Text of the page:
– inscription at Dolores Elementary School by William Butler Yeats
Under a sodden late June sky and a steady drizzle of rain, this year’s crop of AmeriCorps workers labors in the Dolores School Garden. If Alice in Wonderland and Bill Nye the Science Guy got together and planned an agricultural learning adventure, this might be what the result would look like.
The garden – a long narrow strip between the athletic field and the mesa that leads to Boggy Draw – beckons the curious to come and explore. And it functions as the learning playground to more than 400 Dolores students in preschool through seventh grade.
A branch of the far-reaching Montezuma School to Farm Project, the Dolores School Garden is in its fifth year of operation, currently under the direction of Megan Tallmadge, coordinator for the garden and Production Manager for School to Farm.
The small garden is densely packed with educational components. Upon entering, you pass a compact lesson on composting painted on handmade signs: carbon rich brown materials such as leaves, straw, twigs, cardboard, paper, and dryer lint can be combined with nitrogen-rich greens like coffee grounds, food scraps, eggshells, grass and weeds. Next, the decomposers – the resultant bacteria, fungi, and the invertebrates such as worms – are aided by the addition of air, water, and soil to create rich, black soil that can be fed back into the garden.
Tucked among waist-high daylilies there are pollinator gardens, straw bale benches, kid-sized picnic tables, a tiny pond, and a traditional hive-shaped horno oven for cooking tortillas and homemade pizzas. In a small fiberglass greenhouse, students grow the starts for their garden. There is even a hand-built beehive donated by retired Dolores resident Glen Noble, safely enclosed behind a tidy chain link fence.
Big on experimentation, School to Farm is working to establish effective growing practices using alternative techniques, including permaculture. In the Dolores School Garden, they are testing different types of planting beds. The Hugel Mound, named after a German horticulturalist, employs a kind of underground pyramid that layers stumps, branches, twigs, bark, and pine needles to create, in essence, a sponge that traps water deep enough to support perennial crops.
Contour beds at the school garden are designed to follow the slope of the hill on which they’re situated. The water is captured in the first bed until the bed is completely full, then it runs into the second and third beds, capturing water and minimizing runoff as it travels downhill.
The wicking bed has a bottom lined with a pond liner, then layered with rock, then weed guard, and finally soil. A newly-installed grey-water system uses a series of filtration tanks to trap water from the sinks that are used to wash the produce. The water travels through the rock, trapping sediment, and eventually drains into the soil of the bed, which wicks up moisture and delivers it to the plants--in this case, potatoes.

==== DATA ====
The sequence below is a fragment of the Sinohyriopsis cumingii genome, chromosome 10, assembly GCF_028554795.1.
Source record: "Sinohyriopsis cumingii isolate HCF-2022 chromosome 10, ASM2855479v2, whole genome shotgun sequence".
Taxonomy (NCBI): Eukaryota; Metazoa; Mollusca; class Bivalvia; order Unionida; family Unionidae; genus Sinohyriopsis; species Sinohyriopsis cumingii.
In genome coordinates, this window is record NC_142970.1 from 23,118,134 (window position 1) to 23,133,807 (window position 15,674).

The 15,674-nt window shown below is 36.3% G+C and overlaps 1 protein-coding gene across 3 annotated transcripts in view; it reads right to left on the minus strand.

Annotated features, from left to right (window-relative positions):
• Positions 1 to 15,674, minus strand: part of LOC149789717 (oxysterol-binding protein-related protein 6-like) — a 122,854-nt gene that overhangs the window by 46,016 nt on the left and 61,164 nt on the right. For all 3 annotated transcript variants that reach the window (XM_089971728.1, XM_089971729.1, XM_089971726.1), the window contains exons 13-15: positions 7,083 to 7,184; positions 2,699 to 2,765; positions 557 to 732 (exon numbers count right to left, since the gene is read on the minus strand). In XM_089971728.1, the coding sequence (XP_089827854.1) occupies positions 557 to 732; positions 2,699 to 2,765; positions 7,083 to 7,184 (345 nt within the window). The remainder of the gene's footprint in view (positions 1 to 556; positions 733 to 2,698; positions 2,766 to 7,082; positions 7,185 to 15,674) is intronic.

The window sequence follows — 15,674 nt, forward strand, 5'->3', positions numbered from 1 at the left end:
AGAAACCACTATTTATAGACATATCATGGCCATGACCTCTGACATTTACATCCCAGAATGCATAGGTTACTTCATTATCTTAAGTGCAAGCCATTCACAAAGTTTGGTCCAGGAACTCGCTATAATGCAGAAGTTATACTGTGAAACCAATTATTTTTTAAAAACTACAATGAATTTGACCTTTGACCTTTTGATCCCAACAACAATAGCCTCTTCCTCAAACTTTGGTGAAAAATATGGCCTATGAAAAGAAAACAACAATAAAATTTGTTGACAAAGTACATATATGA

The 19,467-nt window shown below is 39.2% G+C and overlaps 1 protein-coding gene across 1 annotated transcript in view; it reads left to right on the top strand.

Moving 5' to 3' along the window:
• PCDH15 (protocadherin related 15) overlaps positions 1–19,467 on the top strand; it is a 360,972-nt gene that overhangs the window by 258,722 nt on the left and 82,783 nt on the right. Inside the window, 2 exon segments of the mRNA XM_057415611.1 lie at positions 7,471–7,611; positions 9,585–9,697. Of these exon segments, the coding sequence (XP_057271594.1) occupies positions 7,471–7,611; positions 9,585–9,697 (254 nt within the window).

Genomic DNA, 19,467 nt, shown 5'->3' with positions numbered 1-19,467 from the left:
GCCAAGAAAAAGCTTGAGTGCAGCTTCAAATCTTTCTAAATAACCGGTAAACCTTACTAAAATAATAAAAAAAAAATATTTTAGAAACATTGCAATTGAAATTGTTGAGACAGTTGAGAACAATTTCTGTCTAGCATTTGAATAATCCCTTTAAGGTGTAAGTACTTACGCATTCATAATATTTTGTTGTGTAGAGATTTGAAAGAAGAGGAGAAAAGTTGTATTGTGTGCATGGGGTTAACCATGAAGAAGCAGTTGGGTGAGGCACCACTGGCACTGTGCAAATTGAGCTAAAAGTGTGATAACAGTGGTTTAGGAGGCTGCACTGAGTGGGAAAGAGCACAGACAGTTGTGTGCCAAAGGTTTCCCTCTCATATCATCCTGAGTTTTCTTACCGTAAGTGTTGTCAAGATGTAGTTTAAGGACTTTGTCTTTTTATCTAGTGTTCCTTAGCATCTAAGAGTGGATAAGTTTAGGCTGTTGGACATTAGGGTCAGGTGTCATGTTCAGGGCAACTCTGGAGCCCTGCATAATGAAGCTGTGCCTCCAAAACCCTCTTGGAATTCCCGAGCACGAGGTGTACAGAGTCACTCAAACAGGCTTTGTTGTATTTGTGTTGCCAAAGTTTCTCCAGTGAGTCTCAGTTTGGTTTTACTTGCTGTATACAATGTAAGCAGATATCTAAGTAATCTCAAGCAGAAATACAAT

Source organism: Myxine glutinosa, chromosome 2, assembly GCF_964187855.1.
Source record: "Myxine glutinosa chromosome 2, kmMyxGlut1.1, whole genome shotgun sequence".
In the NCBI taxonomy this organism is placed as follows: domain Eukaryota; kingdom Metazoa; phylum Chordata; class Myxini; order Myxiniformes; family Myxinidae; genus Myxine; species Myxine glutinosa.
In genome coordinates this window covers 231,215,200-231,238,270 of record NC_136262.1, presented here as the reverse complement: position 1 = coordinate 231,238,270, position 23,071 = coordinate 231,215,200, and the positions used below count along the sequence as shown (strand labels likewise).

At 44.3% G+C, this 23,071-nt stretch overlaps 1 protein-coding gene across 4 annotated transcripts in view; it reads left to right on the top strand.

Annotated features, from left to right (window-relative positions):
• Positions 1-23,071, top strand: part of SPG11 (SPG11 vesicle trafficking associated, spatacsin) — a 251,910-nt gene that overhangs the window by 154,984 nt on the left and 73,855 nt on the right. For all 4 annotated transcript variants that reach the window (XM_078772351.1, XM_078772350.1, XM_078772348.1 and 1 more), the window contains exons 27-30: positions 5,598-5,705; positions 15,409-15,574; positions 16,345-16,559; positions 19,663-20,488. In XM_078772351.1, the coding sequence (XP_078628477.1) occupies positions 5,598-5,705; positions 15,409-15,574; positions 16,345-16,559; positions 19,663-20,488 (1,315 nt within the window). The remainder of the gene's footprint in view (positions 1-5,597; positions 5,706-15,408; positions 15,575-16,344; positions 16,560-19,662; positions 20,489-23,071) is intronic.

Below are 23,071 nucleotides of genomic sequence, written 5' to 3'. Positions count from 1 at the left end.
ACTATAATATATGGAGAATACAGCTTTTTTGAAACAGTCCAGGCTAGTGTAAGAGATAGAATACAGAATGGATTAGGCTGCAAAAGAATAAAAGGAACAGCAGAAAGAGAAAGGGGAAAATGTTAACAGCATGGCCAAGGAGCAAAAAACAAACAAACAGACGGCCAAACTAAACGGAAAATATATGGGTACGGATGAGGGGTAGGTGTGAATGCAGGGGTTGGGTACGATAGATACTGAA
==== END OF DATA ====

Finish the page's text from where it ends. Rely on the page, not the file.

Throughout the garden are more traditional raised beds, each named for a Colorado peak or river, that sport a wide variety of crops, everything from amaranth to zucchini, peas to pumpkins, radishes to raspberries, as well as a host of herbs.
Classroom coordination is an integral piece of the School to Farm curriculum. Tallmadge explains: The fourth grade, for example, studies a lot of Colorado history which includes the study of ancestral Puebloan culture. A social studies unit on the importance of corn in the native ancestral diet might include an agricultural component on the history and development of corn, on seed saving, and on growing and grinding corn to make into tortillas. It’s an edible history lesson in real time.
Third-graders in Dolores learn about nutrition and food preparation as they plan their “restaurant” experience for the community. Besides helping to grow and harvest the featured menu items, students in each class choose a theme and design a menu, prepare a budget, and learn basic business practices. This past school year, students acted as cooks, hostesses, cashiers, and servers when they hosted a Spanish lunch, a French breakfast, and a carrot-based meal for the community as part of their annual fundraiser.
Later in the season, students host a plant sale for the community along with additional prepared items including dried herbs, meat rubs, and teas. Tallmadge plans to expand sales to include a wider array of homegrown and handmade products.
Homemade pizza with garden veggie toppings is a favorite lunch among the Dolores students as well as the AmeriCorps volunteers and School to Farm staff. It’s fast, fun, and versatile. Experiment with different toppings. The key is to use fresh ingredients, not too much sauce (or none at all) so that the crust doesn’t become soggy, and a judicious amount of cheese that allows the flavor of the vegetables to shine through. And because good news should be shared, here is the Dolores School Garden recipe for a delicious home-grown pizza.